The Pediatric doses of important emergency anti-epileptic agents are listed below (Courtesy: RCH CPG)

 Drug Route DoseComments
Midazolam IV /IO/IM 
Buccal 
Intranasal 
0.15 mg/kg 
0.3 mg/kg (max 10mg)   
0.2-0.5 mg/kg (max 10mg)
IV route preferable but alternate routes can be used if rapid IV access not achieved. 
If 2 appropriate doses fail to terminate the seizure, further doses are unlikely to be effective and increase the risk of respiratory depression. 
Use plastic ampoules for buccal and intranasal dosing.
DiazepamIV/IO 
PR
 0.1-0.3 mg/kg 

0.3-0.5 mg/kg (max 10mg)
 IV route preferable but alternate routes can be used if rapid IV access not achieved. 
If 2 appropriate doses fail to terminate the seizure, further doses are unlikely to be effective and increase the risk of respiratory depression.Use the rectal kits for PR dosing. 

Phenytoin
Phenobarbitone
IV/IO 
IV/IO
20 mg/kg 
20 mg/kg
Both given as loading doses over 20 minutes in a monitored patient.
Midazolam InfusionIV/IOTitrate dose 

1 – 5 micrograms/kg/min
Incremental increase until control. Only to be initiated in a high dependency setting with involvement of senior staff.  May be considered for treatment of refractory seizures as an alternative to RSI and ventilation.
Propofol IV/IO 2.5mg/kg stat followed by infusion at 1-3mg/kg/hr  for no longer than 48 hours Use only with involvement of senior staff confident with airway management. For refractory seizures requiring RSI and ventilation. Beware hypotension.
Thiopentone(may not be available at all hospitals) 

IV/IO 2-5 mg/kg slowly stat followed by IV infusion at 1-4 mg/kg/hr Use only with involvement of senior staff confident with airway management. For refractory seizures requiring RSI and ventilation. Beware hypotension.

Presenters and facilitators please take note: In future, for Journal Club sessions, it would be useful for the audience if the articles are circulated electronically at least a week prior to the session.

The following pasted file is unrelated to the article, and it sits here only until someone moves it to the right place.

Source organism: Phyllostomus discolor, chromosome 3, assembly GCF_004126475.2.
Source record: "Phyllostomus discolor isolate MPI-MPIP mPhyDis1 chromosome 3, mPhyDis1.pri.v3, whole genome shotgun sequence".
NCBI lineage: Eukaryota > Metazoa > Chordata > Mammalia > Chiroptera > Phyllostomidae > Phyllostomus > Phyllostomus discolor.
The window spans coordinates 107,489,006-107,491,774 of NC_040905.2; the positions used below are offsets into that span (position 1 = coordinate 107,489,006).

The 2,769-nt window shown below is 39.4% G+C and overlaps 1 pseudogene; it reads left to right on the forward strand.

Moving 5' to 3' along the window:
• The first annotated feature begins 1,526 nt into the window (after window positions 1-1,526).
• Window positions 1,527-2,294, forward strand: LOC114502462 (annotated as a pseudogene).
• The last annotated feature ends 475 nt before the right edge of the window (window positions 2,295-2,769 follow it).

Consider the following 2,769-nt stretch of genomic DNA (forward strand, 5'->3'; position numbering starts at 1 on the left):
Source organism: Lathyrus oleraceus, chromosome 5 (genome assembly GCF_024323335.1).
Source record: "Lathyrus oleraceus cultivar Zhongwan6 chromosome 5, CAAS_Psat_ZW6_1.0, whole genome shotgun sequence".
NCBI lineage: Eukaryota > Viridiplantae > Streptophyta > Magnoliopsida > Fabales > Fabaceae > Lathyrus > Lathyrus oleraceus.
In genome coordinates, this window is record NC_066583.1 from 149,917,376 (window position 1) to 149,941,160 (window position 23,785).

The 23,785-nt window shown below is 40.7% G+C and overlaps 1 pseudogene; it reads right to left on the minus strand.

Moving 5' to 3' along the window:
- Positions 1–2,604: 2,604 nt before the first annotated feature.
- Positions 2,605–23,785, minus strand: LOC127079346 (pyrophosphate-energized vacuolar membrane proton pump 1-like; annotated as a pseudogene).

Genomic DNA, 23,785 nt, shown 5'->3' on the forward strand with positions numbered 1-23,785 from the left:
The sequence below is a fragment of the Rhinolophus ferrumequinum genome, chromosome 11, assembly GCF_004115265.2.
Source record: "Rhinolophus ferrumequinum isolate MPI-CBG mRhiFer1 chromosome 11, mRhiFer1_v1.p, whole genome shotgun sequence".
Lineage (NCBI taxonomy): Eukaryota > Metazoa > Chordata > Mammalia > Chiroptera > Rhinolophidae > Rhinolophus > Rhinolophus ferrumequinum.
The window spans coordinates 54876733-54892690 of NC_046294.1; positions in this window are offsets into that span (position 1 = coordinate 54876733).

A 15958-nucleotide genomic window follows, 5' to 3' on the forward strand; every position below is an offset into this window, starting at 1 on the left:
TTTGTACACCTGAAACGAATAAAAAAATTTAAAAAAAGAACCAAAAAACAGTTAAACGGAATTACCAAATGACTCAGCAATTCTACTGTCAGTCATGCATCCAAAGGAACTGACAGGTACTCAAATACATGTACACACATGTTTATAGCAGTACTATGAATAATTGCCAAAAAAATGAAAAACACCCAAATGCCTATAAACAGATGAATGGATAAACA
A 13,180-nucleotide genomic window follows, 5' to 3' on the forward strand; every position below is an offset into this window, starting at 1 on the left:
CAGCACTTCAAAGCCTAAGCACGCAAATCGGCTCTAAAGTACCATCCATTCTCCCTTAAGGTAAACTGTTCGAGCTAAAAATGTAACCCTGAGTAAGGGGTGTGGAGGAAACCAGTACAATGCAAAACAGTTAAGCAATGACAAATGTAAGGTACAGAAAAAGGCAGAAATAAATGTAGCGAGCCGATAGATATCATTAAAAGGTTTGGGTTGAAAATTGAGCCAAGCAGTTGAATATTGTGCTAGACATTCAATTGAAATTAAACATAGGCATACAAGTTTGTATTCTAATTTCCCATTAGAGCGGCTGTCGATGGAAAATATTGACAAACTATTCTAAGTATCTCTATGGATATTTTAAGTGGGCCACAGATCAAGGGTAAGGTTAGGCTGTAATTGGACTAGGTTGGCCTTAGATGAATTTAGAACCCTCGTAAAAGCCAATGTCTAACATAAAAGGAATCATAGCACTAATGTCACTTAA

Tasmania Health employees can access high ranking medical journals through EPOCH. As you know, this can be accessed from home too after a one-time set up from work.

ACEM members can access the EMA journal, by clicking the following link:

https://acem.org.au/Content-Sources/About/Publications/EMA-Journal


M&M

The Mortality and morbidity Review portfolio will be formally handled by an Emergency consultant starting mid February. Monthly Mortality and morbidity meetings shall be head thereafter by compiling case of each month. The name shall be announced to staff soon. Please watch this space.

Again, attendance was remarkable this week. Nurses who attended have been noted to put into practice their newly learnt tips in subsequent shifts.

We also welcomed our Swedish Exchange Medical students who attended the sessions, and reminded us that many medical things are named differently in Sweden, e.g. ‘Pulmonary embolism (PE)’ is called ‘Lung embolism (LE)’ over there. They were probably left tortured by all our Aussie acronyms.



Success is getting what you want. Happiness is wanting what you get.

Dale Carnegie